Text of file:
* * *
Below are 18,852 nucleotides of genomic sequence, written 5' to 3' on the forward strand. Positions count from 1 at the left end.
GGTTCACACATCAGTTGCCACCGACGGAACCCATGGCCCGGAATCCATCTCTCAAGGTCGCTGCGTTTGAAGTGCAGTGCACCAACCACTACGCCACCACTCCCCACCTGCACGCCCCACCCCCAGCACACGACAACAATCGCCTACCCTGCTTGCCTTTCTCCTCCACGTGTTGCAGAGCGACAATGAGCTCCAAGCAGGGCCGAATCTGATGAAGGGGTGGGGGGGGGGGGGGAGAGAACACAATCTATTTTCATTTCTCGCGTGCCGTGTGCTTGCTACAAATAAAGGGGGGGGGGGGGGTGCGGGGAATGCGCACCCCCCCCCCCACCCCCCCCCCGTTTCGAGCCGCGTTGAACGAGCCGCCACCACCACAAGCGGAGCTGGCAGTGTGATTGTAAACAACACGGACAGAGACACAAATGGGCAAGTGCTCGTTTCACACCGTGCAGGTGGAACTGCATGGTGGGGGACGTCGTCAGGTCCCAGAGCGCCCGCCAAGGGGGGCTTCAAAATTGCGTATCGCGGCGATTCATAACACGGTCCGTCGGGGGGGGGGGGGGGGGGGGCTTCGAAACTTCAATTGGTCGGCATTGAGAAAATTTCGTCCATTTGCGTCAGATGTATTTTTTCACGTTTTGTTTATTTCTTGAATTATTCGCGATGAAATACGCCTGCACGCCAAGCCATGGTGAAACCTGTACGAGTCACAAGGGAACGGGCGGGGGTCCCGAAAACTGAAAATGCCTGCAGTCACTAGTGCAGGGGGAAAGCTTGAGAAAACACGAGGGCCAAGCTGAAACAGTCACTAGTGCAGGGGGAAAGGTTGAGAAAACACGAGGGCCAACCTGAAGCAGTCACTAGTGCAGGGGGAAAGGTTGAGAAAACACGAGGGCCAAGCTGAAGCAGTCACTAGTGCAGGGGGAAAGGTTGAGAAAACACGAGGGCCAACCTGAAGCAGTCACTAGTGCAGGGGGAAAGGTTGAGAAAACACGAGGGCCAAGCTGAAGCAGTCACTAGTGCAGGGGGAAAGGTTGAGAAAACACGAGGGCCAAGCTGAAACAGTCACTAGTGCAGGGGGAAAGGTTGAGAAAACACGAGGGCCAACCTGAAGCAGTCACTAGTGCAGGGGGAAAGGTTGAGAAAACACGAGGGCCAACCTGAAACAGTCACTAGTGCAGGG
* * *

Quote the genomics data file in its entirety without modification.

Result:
Below are 18,852 nucleotides of genomic sequence, written 5' to 3' on the forward strand. Positions count from 1 at the left end.
GGTTCACACATCAGTTGCCACCGACGGAACCCATGGCCCGGAATCCATCTCTCAAGGTCGCTGCGTTTGAAGTGCAGTGCACCAACCACTACGCCACCACTCCCCACCTGCACGCCCCACCCCCAGCACACGACAACAATCGCCTACCCTGCTTGCCTTTCTCCTCCACGTGTTGCAGAGCGACAATGAGCTCCAAGCAGGGCCGAATCTGATGAAGGGGTGGGGGGGGGGGGGGAGAGAACACAATCTATTTTCATTTCTCGCGTGCCGTGTGCTTGCTACAAATAAAGGGGGGGGGGGGGGTGCGGGGAATGCGCACCCCCCCCCCCACCCCCCCCCCGTTTCGAGCCGCGTTGAACGAGCCGCCACCACCACAAGCGGAGCTGGCAGTGTGATTGTAAACAACACGGACAGAGACACAAATGGGCAAGTGCTCGTTTCACACCGTGCAGGTGGAACTGCATGGTGGGGGACGTCGTCAGGTCCCAGAGCGCCCGCCAAGGGGGGCTTCAAAATTGCGTATCGCGGCGATTCATAACACGGTCCGTCGGGGGGGGGGGGGGGGGGGGCTTCGAAACTTCAATTGGTCGGCATTGAGAAAATTTCGTCCATTTGCGTCAGATGTATTTTTTCACGTTTTGTTTATTTCTTGAATTATTCGCGATGAAATACGCCTGCACGCCAAGCCATGGTGAAACCTGTACGAGTCACAAGGGAACGGGCGGGGGTCCCGAAAACTGAAAATGCCTGCAGTCACTAGTGCAGGGGGAAAGCTTGAGAAAACACGAGGGCCAAGCTGAAACAGTCACTAGTGCAGGGGGAAAGGTTGAGAAAACACGAGGGCCAACCTGAAGCAGTCACTAGTGCAGGGGGAAAGGTTGAGAAAACACGAGGGCCAAGCTGAAGCAGTCACTAGTGCAGGGGGAAAGGTTGAGAAAACACGAGGGCCAACCTGAAGCAGTCACTAGTGCAGGGGGAAAGGTTGAGAAAACACGAGGGCCAAGCTGAAGCAGTCACTAGTGCAGGGGGAAAGGTTGAGAAAACACGAGGGCCAAGCTGAAACAGTCACTAGTGCAGGGGGAAAGGTTGAGAAAACACGAGGGCCAACCTGAAGCAGTCACTAGTGCAGGGGGAAAGGTTGAGAAAACACGAGGGCCAACCTGAAACAGTCACTAGTGCAGGG